These Are The Right Temperatures You Need To Grill Meats + Veggies

Here's how you can barbecue anything when the red-hot charcoal is ready.


Yes, you can grill anything over charcoal, but to do that well, you'll need to know how to cook different kinds of food on the grill. The charcoal that's fired up in your grill isn't going to stay red hot throughout the entire time you're grilling. That's why you need to know which food is best to put on the barbecue first, when the charcoal is at its hottest temperature, and which is better to save for last, or when the heat isn't as intense as when you first started out.

Here's a quick guide on what to put on the grill to maximize the heat of your charcoal:

Temperature: High Heat

What to Cook: steaks, burgers, bell peppers, corn, onions, potatoes

Because of the intense heat the charcoal is producing, this is the best time to take advantage of it and do some searing, so put the steaks and burgers on the grill first. Not only will you produce the notable grill marks steakhouses perfectly put on theirs, you will be infusing the meats with some of its charcoal flavor. This is also the best time for charring corn on the cobs, bell peppers for perfectly roasted bell peppers, caramelizing sweet onions, and baking potatoes, camote, and pumpkin wedges wrapped in foil.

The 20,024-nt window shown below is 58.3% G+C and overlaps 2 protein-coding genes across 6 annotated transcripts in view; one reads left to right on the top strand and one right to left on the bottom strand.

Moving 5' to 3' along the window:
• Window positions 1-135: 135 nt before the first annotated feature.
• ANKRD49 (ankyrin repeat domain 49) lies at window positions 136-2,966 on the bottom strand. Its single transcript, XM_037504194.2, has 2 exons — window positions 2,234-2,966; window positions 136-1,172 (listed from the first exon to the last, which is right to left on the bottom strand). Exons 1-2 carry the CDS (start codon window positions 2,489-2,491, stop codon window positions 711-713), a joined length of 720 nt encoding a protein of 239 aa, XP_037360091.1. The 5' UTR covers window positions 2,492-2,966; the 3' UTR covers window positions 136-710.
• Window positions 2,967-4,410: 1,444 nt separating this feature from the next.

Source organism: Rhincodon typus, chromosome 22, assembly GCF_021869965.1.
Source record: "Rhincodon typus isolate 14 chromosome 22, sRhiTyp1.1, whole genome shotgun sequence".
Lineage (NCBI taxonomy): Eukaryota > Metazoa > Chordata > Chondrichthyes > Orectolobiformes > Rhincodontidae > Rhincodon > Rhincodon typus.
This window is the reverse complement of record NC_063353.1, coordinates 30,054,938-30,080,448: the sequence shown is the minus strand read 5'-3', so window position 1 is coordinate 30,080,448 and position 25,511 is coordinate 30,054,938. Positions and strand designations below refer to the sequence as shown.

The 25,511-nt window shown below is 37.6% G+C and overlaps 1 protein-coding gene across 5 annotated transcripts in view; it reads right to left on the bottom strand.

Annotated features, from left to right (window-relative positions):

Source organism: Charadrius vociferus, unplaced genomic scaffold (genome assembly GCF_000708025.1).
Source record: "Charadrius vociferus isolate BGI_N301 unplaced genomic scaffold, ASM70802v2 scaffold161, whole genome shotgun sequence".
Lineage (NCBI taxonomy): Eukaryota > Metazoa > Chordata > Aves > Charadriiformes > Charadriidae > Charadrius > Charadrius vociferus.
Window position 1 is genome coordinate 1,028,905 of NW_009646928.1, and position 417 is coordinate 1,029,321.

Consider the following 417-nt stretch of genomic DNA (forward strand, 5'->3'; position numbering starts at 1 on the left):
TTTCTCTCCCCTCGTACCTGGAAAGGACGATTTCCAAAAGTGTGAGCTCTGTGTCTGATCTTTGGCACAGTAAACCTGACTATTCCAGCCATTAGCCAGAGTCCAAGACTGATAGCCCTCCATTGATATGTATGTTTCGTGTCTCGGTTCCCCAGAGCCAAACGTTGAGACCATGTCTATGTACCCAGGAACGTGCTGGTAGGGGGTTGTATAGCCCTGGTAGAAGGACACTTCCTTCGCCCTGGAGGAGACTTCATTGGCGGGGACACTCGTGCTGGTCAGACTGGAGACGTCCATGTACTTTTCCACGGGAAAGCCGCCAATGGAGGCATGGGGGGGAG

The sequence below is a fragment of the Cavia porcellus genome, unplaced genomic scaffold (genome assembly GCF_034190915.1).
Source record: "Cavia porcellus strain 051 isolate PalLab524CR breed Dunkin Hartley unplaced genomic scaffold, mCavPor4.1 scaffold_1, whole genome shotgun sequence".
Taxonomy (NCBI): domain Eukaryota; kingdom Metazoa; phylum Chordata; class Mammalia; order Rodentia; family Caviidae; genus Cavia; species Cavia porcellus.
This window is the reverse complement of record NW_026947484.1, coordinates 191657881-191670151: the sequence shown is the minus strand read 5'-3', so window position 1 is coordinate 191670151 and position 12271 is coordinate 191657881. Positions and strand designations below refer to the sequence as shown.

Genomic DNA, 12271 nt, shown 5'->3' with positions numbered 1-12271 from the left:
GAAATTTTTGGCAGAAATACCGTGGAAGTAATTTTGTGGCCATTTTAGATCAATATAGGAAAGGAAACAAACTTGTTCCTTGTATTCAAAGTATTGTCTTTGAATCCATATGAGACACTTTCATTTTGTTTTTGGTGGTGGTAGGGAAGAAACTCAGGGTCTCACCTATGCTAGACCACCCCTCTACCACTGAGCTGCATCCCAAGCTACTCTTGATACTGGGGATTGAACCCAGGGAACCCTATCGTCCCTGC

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Temperature: Medium Heat

What To Cook: pork chops, chicken, marinated meats, hotdogs, pineapple

Once the charcoal has tempered down its heat is the perfect grilling temperature for most foods. This is also the ideal time to put those cuts of meat that will need to be cooked through. That means thick cuts of pork, chicken (boneless as well as bone-in), and fish and seafood. Fish and seafood should be cooked at this level of heat to prevent it from cooking too quickly and increase the chance of overcooking the delicate flesh. Hotdogs are already cooked so too-high heat will just burn the casing while marinated meats, especially those with sugar in it, will benefit from the not-too-hot heat while still cooking at a high enough temperature to cook it through.

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Temperature: Low Heat

What To Cook: eggplants, carrots, asparagus, tomatoes

When the coals have begun to slowly die out and the heat is low, this is when the most delicate of vegetables can be added. This is the perfect time to gently cook eggplants that turn tender and mushy, ready-to-eat carrots, and other fruits and vegetables with thin skins that cook quickly. Because the heat is low and the charcoal ashen, you may have to close the lid or cover the grill to preserve the heat the few remaining embers is emitting and let the last of the heat do its job of cooking your food. 



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The heat is on and with this easy guide on how and when to grill your favorite food on the barbecue, your grilled meal will always be cooked to perfection. 


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